According to the Global Affairs website: “Canada does not recognize permanent Israeli control over territories occupied in 1967 (the Golan Heights, the West Bank, East Jerusalem and the Gaza Strip).” However,  based on where our money goes, Canada’s priority on the ground seems to be  to reinforce a security apparatus which frequently acts to suppress political resistance – even peaceful resistance – to the Israeli occupation which our official website says Canada opposes.

“We want the Palestinian authorities to stop arresting and torturing critics. We also urge the United States and European countries (…) to suspend assistance for forces implicated in widespread arbitrary arrest and torture until these abuses stop and those responsible are held to account,” said Omar Shakir, Human Rights Watch’s Israel and Palestine director.

Given the revelations of HRW, Canadian authorities should take a closer look at the impact of our own “aid” to Palestinians in the West Bank. (Canada does not give any aid to Hamas, of course, for security or anything else.)

Instead of directing our funds overwhelmingly to support what appears to be a repressive security apparatus in the West Bank, Canada should perhaps consider giving aid and training to some of the many small and struggling Palestinian human rights organizations operating in the West Bank and Gaza.


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  1. Peter,
    From where I sit (safe and far away), it looks to me as if the PA has been put in an impossible situation. Although some of its leaders avoid saying so, Israel behaves as if it is entitled to rule all of historical Palestine. Its soldiers travel freely in the West Bank, invading homes, arresting protesters and leaders, destroying property, and “protecting” Settlers who violate the rights of Palestinians. The PA knows that if it does not act when something that Israel does not approve happens, the IDF is likely to do something worse. Either way, the PA will have done something wrong.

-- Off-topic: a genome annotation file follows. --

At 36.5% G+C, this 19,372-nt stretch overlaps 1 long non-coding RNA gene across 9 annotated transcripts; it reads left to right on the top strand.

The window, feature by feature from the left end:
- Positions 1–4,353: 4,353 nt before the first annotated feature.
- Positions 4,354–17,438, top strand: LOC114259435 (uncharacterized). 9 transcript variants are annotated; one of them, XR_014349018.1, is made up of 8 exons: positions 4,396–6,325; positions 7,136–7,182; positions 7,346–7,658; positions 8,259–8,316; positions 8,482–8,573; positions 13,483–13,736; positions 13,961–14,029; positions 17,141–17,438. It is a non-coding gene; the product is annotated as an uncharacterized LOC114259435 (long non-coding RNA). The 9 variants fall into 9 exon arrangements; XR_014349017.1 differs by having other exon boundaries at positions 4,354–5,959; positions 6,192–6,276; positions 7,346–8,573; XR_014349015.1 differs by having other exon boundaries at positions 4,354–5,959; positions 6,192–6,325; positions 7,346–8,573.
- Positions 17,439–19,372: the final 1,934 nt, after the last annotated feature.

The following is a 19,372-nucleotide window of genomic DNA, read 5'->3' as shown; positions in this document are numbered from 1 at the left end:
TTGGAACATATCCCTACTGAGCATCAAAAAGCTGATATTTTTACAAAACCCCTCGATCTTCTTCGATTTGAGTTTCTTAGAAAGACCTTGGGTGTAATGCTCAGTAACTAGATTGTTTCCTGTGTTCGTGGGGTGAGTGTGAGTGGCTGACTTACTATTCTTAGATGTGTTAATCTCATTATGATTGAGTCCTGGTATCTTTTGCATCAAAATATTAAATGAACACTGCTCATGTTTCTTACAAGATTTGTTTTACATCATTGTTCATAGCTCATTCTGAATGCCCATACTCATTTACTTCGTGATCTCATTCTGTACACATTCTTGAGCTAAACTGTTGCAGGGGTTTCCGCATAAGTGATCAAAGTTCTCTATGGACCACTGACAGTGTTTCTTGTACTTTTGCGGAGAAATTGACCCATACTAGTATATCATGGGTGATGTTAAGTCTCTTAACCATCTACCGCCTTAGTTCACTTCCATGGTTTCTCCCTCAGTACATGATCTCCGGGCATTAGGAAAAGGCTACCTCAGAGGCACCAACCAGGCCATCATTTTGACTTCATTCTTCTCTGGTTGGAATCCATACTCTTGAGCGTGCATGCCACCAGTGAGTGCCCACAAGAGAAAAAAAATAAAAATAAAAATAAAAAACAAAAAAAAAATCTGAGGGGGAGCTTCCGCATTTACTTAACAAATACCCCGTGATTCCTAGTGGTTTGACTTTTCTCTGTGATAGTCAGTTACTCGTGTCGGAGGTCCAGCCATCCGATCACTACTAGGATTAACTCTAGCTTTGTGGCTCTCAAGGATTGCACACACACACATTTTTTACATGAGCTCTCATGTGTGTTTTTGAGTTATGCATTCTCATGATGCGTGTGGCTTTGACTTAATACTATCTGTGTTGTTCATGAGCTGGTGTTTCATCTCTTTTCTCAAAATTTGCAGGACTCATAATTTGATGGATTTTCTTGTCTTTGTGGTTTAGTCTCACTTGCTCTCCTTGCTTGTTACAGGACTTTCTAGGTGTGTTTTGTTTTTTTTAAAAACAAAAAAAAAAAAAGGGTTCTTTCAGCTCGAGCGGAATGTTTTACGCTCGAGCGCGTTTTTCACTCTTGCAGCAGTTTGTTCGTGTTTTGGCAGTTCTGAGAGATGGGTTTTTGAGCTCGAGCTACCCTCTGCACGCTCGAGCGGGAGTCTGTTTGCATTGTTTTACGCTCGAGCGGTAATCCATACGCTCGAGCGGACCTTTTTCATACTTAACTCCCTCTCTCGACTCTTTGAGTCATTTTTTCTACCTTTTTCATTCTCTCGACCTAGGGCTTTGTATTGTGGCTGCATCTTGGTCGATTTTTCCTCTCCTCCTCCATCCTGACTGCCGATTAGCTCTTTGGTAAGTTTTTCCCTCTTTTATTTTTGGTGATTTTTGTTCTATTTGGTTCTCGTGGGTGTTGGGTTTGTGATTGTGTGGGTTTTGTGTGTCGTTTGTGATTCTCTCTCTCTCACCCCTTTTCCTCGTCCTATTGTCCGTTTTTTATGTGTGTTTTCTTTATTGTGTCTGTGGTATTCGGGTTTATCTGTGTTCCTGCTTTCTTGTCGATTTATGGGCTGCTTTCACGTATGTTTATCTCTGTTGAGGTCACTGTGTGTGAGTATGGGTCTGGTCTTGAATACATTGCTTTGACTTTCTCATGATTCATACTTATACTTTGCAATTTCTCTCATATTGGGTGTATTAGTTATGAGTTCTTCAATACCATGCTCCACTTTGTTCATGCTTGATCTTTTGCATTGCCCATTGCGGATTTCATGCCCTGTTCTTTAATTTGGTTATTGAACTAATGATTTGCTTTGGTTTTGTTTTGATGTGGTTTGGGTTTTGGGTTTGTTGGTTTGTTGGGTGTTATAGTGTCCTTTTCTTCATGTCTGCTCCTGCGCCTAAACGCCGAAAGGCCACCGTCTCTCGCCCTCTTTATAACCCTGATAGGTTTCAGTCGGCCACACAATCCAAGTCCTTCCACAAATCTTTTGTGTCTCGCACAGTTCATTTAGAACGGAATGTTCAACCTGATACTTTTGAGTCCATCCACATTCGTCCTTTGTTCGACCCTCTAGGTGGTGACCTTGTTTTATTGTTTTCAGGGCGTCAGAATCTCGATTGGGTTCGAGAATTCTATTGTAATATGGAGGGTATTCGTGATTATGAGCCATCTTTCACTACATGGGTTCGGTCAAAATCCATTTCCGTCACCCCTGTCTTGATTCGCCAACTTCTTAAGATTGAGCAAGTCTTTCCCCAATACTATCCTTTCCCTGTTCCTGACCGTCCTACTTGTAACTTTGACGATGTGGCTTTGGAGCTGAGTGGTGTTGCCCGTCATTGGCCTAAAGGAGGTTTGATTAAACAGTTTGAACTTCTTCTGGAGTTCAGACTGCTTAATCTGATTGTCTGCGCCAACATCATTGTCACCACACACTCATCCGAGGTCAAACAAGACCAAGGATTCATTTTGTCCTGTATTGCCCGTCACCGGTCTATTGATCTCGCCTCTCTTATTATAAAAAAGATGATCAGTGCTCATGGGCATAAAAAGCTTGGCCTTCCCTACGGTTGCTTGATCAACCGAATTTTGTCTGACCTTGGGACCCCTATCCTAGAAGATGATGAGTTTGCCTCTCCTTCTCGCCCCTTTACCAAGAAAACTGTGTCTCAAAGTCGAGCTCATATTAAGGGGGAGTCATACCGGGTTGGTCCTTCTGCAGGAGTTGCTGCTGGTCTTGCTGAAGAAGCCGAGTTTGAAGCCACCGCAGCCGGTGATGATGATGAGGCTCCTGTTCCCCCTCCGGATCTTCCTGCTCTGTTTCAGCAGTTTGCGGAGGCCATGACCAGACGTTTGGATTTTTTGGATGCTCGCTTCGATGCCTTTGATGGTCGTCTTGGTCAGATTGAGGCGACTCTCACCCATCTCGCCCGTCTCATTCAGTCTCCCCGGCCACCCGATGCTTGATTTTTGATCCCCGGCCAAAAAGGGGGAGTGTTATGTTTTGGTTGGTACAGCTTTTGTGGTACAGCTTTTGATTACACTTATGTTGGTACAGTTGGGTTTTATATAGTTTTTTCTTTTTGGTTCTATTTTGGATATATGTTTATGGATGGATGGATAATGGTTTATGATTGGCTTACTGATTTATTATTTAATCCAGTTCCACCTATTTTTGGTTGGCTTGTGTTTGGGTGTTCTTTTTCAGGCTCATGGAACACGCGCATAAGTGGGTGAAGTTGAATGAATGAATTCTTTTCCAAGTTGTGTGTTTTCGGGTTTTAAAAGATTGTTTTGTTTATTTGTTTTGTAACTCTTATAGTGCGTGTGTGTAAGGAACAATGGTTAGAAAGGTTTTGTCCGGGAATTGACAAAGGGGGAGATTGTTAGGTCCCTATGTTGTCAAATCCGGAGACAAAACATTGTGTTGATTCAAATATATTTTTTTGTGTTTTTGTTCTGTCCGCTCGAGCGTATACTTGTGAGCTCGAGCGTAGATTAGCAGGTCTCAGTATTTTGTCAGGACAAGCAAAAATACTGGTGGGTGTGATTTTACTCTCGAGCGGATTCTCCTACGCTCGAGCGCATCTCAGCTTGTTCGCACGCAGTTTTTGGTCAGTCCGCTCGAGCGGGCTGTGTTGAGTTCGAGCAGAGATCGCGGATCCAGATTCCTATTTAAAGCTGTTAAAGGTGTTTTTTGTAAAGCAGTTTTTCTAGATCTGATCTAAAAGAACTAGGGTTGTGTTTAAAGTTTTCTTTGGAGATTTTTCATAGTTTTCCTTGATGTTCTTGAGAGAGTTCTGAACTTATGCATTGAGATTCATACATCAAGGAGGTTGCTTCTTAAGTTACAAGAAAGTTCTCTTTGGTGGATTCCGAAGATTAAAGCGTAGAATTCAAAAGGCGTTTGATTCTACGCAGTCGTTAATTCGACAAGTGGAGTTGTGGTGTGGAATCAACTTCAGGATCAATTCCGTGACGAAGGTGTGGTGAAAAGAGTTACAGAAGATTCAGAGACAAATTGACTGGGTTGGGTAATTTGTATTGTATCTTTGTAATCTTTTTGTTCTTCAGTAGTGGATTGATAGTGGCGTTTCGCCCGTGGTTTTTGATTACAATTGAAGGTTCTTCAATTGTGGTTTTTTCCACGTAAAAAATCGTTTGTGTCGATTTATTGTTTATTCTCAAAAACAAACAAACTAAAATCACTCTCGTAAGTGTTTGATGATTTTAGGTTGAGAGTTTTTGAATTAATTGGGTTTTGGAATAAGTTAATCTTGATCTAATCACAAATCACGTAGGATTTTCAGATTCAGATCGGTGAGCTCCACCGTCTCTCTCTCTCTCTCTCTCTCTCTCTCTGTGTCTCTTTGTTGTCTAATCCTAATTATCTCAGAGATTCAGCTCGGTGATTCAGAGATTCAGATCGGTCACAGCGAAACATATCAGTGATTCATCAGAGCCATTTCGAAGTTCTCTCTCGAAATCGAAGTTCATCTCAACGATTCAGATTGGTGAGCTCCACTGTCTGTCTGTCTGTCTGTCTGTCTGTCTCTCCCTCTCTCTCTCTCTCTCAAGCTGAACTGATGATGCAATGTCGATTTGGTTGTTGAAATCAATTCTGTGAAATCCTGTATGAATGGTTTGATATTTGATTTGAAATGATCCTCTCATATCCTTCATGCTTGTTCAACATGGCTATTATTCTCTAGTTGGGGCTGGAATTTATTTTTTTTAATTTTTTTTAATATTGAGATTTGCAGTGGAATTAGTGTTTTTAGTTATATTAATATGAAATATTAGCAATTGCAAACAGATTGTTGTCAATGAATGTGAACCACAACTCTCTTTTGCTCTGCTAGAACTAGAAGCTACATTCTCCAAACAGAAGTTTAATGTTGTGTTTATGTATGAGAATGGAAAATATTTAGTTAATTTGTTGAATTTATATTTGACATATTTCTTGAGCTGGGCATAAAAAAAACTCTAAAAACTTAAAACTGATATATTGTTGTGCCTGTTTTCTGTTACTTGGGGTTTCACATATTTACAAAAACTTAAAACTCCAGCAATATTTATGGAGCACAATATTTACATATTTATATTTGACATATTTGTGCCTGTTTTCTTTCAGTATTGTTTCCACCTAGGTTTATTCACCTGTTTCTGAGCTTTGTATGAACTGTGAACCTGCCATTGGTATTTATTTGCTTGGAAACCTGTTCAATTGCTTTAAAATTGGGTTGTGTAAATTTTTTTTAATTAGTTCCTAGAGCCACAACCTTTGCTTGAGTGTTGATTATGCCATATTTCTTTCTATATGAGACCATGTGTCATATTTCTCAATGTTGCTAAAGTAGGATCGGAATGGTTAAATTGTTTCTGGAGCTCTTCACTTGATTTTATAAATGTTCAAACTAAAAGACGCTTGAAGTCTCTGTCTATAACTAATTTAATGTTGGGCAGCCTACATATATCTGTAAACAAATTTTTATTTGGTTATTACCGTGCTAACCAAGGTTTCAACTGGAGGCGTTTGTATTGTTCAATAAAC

The Abbas regime’s dealings with Hamas are similarly restricted. When the political wing of Hamas won the 2006 Parliamentary elections, Israel (and its foreign supporters) made it clear that they would not deal with the PA if the law was followed and Hamas had control of the government, This eventually led to the Gaza/West Bank political divide that we see today. Israel has made it clear that it opposes any reconciliation between Fatah and Hamas if it would lead to joint control of the PA. If Israel stops dealing with the PA, it won’t even get the tax funds that Israel collects for it.

    Withdrawing the Canadian support that you describe would only make the situation worse. This is the time to provide more support for the PA and help them to do the best they can in this difficult situation. I personally, would be happy to see my tax dollars used to provide similar support for Hamas’s political wing (not the military).

  2. Great article!

    Reality check: Canada provides this kind of fake “aid” not out of the least bit of interest in Palestinian well-being. Rather it is because Israel and their Lobby here want it to support entrenching the occupation.

    Fake “aid” started under Harper and continues under JT. The first glaring example was the much touted security “aid to Palestinians” for the Israeli side (sic) of the Kerem Shalom crossing into Gaza in 2006. Within months, the blockade of Gaza began, relying on that “security” funding essentially to Israel. That crossing is the where most goods enter Gaza, or used to.

  3. I tend to agree with David.

    The first sentence of the Human Rights Watch report says, “The Fatah-led Palestinian Authority in the West Bank and Hamas authorities in Gaza routinely arrest and torture peaceful critics and opponents, Human Rights Watch said in a report released today. As the Palestinian Authority-Hamas feud has deepened, each has targeted the other’s supporters.”

    In other words, the PA and Hamas are both and perhaps equally guilty of human rights abuses.